Ad Copywriting Makes A Good Start: An Interview with David Moss
Santa Monica-based David Moss just made the leap from advertising writer to author with his debut novel This Isn’t a Game, published by Poisoned Pen Press. The book weaves the elements of traditional detective/mystery fiction with the new world of online gambling. He learned lessons along the way, and shares them here with socalwritesshowcase.
Showcase: Many incredibly successful authors, James Patterson for instance, transitioned from ad copywriting to bestselling fiction. What would you say accounts for this?
David: It’s true. Patterson, Elmore Leonard, Chris Grabenstein, Dorothy Sayers, who for many years was better known for her Guinness zoo commercials than her mysteries. Chris’s agent told him publishers like advertising people because they’re in the habit of getting right to the story. Also, in advertising you get used to borrowing the techniques of the arts. The product is the hero of the drama, the subject of the visual art, etc. After a while you want to see if you can create something that stands on its own aesthetically and wasn’t created to sell a Burrito Supreme.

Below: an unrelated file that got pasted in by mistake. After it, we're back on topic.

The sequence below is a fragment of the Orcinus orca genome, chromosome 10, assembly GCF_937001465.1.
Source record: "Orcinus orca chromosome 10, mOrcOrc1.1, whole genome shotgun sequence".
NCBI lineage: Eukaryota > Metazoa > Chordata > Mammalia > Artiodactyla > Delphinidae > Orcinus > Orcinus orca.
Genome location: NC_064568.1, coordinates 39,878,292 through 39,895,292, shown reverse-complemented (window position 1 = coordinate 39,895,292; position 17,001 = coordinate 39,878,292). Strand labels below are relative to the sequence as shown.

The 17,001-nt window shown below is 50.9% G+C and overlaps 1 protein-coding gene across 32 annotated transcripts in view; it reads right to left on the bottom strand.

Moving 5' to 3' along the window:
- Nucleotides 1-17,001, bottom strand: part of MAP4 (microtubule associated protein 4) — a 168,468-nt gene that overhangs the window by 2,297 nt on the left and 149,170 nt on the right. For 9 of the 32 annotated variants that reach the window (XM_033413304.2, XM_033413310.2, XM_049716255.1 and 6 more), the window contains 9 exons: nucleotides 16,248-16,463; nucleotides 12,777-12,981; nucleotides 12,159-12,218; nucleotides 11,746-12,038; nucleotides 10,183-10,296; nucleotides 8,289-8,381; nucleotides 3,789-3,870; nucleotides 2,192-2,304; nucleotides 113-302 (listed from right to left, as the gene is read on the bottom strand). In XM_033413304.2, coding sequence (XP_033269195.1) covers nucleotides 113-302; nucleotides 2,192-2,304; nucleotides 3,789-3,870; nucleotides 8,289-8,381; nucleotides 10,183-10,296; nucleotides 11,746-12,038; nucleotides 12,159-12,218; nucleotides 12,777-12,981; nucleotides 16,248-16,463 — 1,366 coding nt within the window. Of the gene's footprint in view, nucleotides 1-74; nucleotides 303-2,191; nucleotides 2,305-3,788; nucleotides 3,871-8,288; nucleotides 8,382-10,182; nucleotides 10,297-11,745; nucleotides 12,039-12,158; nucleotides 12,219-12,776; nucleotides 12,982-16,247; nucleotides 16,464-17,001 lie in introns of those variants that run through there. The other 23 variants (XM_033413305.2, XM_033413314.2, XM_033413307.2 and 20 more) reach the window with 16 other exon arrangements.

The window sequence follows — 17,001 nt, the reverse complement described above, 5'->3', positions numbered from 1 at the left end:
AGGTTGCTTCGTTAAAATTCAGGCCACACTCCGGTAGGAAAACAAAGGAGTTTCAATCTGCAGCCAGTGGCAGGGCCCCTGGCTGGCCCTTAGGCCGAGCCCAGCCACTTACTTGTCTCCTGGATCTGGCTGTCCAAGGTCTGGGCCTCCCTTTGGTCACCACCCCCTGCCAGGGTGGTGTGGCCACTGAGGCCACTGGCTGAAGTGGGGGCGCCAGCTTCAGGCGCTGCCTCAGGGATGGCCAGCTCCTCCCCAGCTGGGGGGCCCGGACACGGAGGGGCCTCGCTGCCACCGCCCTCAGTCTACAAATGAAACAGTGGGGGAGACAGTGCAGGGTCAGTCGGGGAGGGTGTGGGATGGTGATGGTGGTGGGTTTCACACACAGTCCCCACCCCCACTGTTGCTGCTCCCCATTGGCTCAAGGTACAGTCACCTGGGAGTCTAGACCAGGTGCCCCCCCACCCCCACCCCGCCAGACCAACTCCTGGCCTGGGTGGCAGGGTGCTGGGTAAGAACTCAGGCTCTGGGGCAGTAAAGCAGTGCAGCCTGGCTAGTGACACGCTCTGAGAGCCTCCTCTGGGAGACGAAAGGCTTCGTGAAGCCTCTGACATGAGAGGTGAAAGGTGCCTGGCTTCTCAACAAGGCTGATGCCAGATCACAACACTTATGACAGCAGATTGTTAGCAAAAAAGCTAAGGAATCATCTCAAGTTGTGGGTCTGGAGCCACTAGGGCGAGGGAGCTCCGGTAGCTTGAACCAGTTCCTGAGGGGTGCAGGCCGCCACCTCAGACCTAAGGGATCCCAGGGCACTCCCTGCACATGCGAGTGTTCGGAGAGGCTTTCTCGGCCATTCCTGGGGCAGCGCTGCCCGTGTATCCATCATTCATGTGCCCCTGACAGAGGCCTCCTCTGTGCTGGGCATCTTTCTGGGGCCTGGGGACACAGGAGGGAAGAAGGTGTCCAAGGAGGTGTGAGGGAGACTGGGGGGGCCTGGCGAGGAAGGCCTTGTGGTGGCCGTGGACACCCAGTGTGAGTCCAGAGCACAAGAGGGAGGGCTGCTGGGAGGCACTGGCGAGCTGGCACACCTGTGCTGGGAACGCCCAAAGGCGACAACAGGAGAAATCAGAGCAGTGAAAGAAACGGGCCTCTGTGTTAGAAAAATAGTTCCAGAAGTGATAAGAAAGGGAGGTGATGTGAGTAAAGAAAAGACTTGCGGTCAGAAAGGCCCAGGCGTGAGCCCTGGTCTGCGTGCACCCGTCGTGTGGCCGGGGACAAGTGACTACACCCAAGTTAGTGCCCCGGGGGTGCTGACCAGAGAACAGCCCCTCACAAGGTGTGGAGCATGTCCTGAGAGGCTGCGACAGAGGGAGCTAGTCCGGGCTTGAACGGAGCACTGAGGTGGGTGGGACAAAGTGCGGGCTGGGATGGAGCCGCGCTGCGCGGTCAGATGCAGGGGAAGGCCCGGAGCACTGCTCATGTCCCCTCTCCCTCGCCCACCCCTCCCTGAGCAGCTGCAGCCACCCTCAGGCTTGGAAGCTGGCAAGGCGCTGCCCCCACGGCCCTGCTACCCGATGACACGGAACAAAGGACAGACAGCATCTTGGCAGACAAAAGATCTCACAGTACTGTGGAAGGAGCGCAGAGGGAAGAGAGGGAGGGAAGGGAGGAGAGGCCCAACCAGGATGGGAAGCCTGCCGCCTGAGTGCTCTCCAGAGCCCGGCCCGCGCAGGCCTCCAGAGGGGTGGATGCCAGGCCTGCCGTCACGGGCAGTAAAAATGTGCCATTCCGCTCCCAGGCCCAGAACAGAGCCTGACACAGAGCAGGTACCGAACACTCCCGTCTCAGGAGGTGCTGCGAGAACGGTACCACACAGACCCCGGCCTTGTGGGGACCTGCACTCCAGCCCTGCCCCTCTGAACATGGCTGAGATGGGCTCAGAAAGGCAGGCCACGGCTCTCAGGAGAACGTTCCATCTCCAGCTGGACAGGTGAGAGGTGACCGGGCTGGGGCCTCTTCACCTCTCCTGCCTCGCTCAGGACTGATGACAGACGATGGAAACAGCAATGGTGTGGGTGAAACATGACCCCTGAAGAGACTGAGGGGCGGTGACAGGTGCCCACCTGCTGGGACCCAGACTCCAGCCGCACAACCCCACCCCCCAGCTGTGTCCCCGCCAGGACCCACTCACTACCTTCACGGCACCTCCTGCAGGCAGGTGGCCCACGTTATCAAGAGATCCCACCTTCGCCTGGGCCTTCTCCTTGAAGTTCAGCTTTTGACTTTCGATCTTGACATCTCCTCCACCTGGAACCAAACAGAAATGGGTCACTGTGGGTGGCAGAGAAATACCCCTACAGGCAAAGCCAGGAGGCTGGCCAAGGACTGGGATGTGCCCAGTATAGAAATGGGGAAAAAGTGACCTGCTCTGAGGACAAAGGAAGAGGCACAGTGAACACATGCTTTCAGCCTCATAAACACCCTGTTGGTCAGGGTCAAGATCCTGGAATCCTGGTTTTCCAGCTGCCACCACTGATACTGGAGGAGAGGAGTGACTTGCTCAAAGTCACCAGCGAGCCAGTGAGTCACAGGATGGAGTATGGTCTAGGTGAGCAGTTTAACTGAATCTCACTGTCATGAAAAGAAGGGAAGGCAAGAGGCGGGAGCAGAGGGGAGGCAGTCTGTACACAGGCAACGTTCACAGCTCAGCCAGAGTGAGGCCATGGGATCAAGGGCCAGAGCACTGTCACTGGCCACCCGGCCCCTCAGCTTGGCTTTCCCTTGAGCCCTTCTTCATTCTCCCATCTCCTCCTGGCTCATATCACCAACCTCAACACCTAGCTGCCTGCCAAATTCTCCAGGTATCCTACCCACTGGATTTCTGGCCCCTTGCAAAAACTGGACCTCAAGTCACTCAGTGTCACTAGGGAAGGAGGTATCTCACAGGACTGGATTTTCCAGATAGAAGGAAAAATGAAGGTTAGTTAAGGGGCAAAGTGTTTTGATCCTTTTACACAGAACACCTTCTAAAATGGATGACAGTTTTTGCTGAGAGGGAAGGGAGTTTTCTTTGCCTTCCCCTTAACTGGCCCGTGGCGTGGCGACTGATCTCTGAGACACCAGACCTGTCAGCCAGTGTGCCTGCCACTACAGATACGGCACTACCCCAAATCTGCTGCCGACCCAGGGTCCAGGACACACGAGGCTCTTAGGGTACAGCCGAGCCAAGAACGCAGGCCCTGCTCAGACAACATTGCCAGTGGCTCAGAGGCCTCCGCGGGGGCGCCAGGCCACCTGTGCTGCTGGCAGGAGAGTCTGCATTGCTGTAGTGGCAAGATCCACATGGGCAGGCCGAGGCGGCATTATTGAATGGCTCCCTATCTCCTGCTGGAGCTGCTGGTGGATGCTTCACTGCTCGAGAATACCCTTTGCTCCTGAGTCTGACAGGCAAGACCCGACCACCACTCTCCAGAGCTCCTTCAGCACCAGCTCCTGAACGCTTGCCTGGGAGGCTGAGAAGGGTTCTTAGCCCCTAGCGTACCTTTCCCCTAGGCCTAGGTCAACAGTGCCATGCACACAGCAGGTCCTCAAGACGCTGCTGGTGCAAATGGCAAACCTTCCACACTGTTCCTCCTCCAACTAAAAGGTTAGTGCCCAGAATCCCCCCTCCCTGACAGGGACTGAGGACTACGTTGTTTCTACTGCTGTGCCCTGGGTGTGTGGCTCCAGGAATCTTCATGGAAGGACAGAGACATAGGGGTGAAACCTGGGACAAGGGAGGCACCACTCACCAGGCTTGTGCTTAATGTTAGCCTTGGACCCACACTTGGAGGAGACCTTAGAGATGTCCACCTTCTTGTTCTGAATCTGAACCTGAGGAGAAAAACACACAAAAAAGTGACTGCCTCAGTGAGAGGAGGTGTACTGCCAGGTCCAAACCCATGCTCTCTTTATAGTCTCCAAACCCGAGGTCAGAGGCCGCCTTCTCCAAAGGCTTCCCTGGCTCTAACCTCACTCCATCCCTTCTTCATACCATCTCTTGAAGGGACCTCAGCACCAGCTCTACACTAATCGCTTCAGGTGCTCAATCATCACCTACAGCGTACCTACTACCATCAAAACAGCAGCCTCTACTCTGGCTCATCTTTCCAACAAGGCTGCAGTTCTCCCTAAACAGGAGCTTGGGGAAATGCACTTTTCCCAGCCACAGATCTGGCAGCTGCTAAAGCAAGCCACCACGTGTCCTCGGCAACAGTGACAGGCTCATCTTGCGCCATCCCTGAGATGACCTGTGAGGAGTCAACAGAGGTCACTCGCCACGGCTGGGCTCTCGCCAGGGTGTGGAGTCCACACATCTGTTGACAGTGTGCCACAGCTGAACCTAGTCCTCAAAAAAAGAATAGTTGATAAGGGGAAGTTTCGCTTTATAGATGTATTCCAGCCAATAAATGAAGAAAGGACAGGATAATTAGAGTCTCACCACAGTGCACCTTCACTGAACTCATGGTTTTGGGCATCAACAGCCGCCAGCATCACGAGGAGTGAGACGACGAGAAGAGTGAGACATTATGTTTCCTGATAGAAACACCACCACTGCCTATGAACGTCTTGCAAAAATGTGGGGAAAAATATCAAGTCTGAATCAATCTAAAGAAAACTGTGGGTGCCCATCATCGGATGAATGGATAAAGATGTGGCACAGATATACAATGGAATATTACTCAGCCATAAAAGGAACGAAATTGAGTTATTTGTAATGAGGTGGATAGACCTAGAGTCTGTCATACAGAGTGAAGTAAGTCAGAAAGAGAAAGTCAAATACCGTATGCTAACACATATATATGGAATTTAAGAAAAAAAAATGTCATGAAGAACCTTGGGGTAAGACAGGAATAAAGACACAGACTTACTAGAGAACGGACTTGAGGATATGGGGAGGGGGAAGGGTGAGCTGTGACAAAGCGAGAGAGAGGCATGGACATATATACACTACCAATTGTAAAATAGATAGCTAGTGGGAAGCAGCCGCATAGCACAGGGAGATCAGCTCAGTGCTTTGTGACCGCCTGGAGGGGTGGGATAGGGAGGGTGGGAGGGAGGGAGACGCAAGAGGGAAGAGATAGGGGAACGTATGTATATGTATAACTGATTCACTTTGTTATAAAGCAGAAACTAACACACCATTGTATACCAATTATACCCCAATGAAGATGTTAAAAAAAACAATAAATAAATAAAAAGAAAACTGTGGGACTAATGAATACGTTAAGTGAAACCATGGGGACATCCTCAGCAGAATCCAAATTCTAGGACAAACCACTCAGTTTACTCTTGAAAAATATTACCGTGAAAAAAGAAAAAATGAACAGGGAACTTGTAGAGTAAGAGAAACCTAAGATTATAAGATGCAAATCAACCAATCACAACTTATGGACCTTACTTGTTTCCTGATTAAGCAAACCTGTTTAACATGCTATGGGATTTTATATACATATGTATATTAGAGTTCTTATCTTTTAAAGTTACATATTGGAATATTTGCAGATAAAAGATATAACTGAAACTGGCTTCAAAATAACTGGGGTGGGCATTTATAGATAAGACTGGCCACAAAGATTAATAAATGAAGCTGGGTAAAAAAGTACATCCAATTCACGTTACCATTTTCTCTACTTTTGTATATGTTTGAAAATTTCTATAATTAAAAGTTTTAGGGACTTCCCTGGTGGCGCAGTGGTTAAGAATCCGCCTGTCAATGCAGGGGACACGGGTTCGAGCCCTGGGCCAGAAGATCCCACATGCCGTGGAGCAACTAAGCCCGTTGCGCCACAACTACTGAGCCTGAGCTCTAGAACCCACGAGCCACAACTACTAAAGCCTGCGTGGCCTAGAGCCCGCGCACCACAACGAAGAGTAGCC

Showcase: What led you to the mystery/detective genre?
David: I read an article about online casinos posting odds on the Phil Spector murder trial, and I came up with what I thought was the “perfect murder.” It wasn’t, of course, or there’s no story. I tried it as a detective novel first. Then I tried a version from the POV of the murderer centering around his choreography and execution of the murder. Finally I doubled back and re-did it with an amateur detective.
Showcase: Any tips for crafting mystery plots and characters?
David: In mysteries much of the plot unfolds through conversations. But you have to make sure characters aren’t props who exist just to advance the story. As for plot, there seem to be two factions of mystery writers: those who start with a general idea where the story is heading (“pantsers,” as in writing by the seat of your pants) and those who don’t write a word until they have a detailed outline. I’ve only written one book so I’m sure I’ll change my mind a few times, but I prefer letting the characters guide the direction of the story even though it’s probably more inefficient and you end up discarding more.
Showcase: Did This Isn’t a Game require special research?
David: Aside from losing a couple of NBA finals bets, I know nothing about gambling. My task was made easier by the fact that the novel isn’t really about gambling. It’s a murder investigation that takes place after the bet on the celebrity murder trial is placed. Still, I did a lot of research since my protagonist owns an online casino.
Showcase: What’s the most valuable thing you learned?
David: Something I’d heard a million times but which only rang true when I disregarded it – finish the book. Don’t stop and agonize over every paragraph. Don’t stop and try to assess if it’s any good or worth continuing. The time for the editorial mind to take over is after you complete a draft.
Read more about David on his website